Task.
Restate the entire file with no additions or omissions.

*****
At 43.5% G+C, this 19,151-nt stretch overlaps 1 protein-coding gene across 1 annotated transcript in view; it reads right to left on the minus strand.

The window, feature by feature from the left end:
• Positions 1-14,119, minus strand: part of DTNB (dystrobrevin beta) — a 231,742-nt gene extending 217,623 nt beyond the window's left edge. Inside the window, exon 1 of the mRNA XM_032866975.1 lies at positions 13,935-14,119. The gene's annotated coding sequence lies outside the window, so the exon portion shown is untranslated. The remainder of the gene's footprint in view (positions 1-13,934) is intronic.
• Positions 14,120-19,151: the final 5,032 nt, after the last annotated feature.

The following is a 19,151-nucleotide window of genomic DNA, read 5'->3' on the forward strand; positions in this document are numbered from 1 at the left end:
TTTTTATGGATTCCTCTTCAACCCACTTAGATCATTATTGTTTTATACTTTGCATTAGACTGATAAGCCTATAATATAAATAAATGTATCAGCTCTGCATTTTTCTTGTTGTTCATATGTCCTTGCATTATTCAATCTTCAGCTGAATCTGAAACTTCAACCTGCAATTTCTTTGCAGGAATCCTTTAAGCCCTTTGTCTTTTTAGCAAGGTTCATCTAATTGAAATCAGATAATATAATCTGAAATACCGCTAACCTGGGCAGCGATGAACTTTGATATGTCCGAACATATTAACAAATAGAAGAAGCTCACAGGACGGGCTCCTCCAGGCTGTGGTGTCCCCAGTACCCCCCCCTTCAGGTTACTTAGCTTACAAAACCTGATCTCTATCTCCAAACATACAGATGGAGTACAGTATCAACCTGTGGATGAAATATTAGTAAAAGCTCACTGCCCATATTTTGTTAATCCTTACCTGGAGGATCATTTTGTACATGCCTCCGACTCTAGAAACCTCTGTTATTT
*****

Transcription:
At 43.5% G+C, this 19,151-nt stretch overlaps 1 protein-coding gene across 1 annotated transcript in view; it reads right to left on the minus strand.

The window, feature by feature from the left end:
• Positions 1-14,119, minus strand: part of DTNB (dystrobrevin beta) — a 231,742-nt gene extending 217,623 nt beyond the window's left edge. Inside the window, exon 1 of the mRNA XM_032866975.1 lies at positions 13,935-14,119. The gene's annotated coding sequence lies outside the window, so the exon portion shown is untranslated. The remainder of the gene's footprint in view (positions 1-13,934) is intronic.
• Positions 14,120-19,151: the final 5,032 nt, after the last annotated feature.

The following is a 19,151-nucleotide window of genomic DNA, read 5'->3' on the forward strand; positions in this document are numbered from 1 at the left end:
TTTTTATGGATTCCTCTTCAACCCACTTAGATCATTATTGTTTTATACTTTGCATTAGACTGATAAGCCTATAATATAAATAAATGTATCAGCTCTGCATTTTTCTTGTTGTTCATATGTCCTTGCATTATTCAATCTTCAGCTGAATCTGAAACTTCAACCTGCAATTTCTTTGCAGGAATCCTTTAAGCCCTTTGTCTTTTTAGCAAGGTTCATCTAATTGAAATCAGATAATATAATCTGAAATACCGCTAACCTGGGCAGCGATGAACTTTGATATGTCCGAACATATTAACAAATAGAAGAAGCTCACAGGACGGGCTCCTCCAGGCTGTGGTGTCCCCAGTACCCCCCCCTTCAGGTTACTTAGCTTACAAAACCTGATCTCTATCTCCAAACATACAGATGGAGTACAGTATCAACCTGTGGATGAAATATTAGTAAAAGCTCACTGCCCATATTTTGTTAATCCTTACCTGGAGGATCATTTTGTACATGCCTCCGACTCTAGAAACCTCTGTTATTT